Do Your Personal Best!

This week in the Patience Fruit Stand the firsties continued to develop their understanding of what it means to do their personal best. They wrote books, drew pictures, and sorted stories to illustrate their thinking. The firsties learned what it means to give their “4-Star Effort” every day!

20150904_17161820150904_17161120150904_171604

20150904_16322120150904_163133

They also learned about what it means to be a good citizen, not only in our classroom but also in the outside world, and began to investigate what it means to be an American. Ask your firstie to tell you about some of the American symbols they learned about or the fancy word for “freedom.” We also introduced the idea of voting and that presidents are elected while choosing a class mascot. As your firstie to tell you about Crocky and Fluff Ball and which one we chose! Don’t be alarmed if your child won’t tell you who they voted for. We learned that voting is serious business, and no one should ever have to share their personal choice if they don’t want to! 🙂

20150904_145339 20150904_145325 20150904_145218 20150904_145032 20150904_144951 20150904_144934 20150904_144845 20150904_144825 20150904_144709 20150904_144616 20150904_144559 20150904_144425 20150904_144411 20150904_144334 20150904_144324 20150904_144257 20150904_144032 20150904_144012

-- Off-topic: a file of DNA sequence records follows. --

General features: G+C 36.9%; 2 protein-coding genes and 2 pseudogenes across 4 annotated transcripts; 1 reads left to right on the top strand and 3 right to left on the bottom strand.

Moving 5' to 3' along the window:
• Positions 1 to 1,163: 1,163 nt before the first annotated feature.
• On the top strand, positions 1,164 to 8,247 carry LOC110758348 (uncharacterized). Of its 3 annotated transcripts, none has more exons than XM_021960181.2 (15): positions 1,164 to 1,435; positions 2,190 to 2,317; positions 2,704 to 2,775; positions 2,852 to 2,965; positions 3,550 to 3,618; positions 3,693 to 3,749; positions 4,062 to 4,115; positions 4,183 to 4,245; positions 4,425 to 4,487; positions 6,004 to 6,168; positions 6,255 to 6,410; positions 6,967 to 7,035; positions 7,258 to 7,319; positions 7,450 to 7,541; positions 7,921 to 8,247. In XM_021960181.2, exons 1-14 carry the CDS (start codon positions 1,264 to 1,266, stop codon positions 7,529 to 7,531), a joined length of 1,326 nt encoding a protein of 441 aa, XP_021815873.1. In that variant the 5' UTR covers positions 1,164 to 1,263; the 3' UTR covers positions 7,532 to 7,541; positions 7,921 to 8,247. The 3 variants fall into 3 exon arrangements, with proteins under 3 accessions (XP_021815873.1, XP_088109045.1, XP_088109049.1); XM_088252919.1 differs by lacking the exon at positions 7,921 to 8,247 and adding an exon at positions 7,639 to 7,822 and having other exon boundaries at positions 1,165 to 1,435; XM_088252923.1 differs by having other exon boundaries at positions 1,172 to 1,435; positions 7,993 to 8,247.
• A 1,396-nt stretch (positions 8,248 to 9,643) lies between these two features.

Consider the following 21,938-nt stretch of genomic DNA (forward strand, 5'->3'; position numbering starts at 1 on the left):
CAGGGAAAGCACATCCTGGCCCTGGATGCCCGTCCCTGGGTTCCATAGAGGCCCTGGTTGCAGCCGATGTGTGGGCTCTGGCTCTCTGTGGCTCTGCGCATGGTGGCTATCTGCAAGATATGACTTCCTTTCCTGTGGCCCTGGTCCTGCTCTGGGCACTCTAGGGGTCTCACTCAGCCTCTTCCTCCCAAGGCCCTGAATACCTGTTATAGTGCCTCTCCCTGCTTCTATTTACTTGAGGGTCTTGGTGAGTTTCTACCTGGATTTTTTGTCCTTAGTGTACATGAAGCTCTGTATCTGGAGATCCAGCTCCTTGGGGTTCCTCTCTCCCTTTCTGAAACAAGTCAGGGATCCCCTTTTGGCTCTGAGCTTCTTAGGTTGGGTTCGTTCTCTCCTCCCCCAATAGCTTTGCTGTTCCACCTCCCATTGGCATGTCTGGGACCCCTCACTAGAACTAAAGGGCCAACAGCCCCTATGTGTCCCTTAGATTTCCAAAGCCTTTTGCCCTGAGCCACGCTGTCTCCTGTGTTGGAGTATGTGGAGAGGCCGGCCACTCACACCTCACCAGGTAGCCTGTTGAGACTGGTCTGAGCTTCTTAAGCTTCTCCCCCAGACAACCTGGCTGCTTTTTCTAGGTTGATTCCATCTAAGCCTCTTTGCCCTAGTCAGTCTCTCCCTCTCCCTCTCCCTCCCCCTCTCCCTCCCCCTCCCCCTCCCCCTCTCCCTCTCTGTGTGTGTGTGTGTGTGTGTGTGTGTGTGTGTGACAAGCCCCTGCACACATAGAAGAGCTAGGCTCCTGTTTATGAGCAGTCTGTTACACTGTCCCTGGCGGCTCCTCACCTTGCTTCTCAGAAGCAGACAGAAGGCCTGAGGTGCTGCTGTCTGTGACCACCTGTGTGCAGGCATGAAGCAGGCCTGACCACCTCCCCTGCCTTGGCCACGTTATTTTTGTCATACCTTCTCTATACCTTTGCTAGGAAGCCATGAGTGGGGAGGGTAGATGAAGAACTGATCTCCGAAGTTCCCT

The firsties have been working on building stamina in readers workshop. They learned this week how to read to a partner. Ask your firstie to tell you what it means to sit “EEKK!” and how to stop, think, and check for understanding. At home, practice choosing “just right” books with your first grader by using the 5 Finger Rule. As your child begins independently reading a text, have them put up one finger for every unknown word. If they read through the page with 4-5 mistakes, that book is too difficult. If they only put up 1 finger, that book is too easy. If they read through and put up 2-3 fingers, that book is “just right,” that is, challenging enough to allow your child to build reading skills while not causing your child to become frustrated or give up.

20150904_094212 20150904_094147 20150904_094121 20150904_094105 20150904_094041 20150904_094030 20150904_094008 20150904_093952 20150904_093939